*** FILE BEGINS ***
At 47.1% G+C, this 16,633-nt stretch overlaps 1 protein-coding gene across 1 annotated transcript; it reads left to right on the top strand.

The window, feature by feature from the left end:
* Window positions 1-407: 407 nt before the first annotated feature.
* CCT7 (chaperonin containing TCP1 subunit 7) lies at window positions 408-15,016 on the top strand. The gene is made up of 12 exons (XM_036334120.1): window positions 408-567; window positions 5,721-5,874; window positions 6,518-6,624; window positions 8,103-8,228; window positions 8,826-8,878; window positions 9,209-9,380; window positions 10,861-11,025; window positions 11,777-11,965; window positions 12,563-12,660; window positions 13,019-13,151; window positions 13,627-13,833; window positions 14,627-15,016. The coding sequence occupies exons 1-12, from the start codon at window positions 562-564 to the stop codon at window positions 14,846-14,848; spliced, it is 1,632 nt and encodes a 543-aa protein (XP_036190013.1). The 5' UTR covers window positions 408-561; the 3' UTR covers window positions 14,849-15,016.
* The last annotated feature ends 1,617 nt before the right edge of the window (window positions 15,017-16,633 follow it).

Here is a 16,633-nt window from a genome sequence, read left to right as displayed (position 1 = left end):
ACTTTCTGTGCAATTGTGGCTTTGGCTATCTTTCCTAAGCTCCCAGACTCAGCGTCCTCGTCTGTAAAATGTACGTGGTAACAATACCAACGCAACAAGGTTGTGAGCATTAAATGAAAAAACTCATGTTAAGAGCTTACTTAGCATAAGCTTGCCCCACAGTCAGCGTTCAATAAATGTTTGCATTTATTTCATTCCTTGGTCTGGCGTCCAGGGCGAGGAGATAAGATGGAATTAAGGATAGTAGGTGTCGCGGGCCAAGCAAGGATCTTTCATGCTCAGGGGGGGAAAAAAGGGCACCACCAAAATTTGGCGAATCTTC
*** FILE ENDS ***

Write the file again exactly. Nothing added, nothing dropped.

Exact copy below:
At 47.1% G+C, this 16,633-nt stretch overlaps 1 protein-coding gene across 1 annotated transcript; it reads left to right on the top strand.

The window, feature by feature from the left end:
* Window positions 1-407: 407 nt before the first annotated feature.
* CCT7 (chaperonin containing TCP1 subunit 7) lies at window positions 408-15,016 on the top strand. The gene is made up of 12 exons (XM_036334120.1): window positions 408-567; window positions 5,721-5,874; window positions 6,518-6,624; window positions 8,103-8,228; window positions 8,826-8,878; window positions 9,209-9,380; window positions 10,861-11,025; window positions 11,777-11,965; window positions 12,563-12,660; window positions 13,019-13,151; window positions 13,627-13,833; window positions 14,627-15,016. The coding sequence occupies exons 1-12, from the start codon at window positions 562-564 to the stop codon at window positions 14,846-14,848; spliced, it is 1,632 nt and encodes a 543-aa protein (XP_036190013.1). The 5' UTR covers window positions 408-561; the 3' UTR covers window positions 14,849-15,016.
* The last annotated feature ends 1,617 nt before the right edge of the window (window positions 15,017-16,633 follow it).

Here is a 16,633-nt window from a genome sequence, read left to right as displayed (position 1 = left end):
ACTTTCTGTGCAATTGTGGCTTTGGCTATCTTTCCTAAGCTCCCAGACTCAGCGTCCTCGTCTGTAAAATGTACGTGGTAACAATACCAACGCAACAAGGTTGTGAGCATTAAATGAAAAAACTCATGTTAAGAGCTTACTTAGCATAAGCTTGCCCCACAGTCAGCGTTCAATAAATGTTTGCATTTATTTCATTCCTTGGTCTGGCGTCCAGGGCGAGGAGATAAGATGGAATTAAGGATAGTAGGTGTCGCGGGCCAAGCAAGGATCTTTCATGCTCAGGGGGGGAAAAAAGGGCACCACCAAAATTTGGCGAATCTTC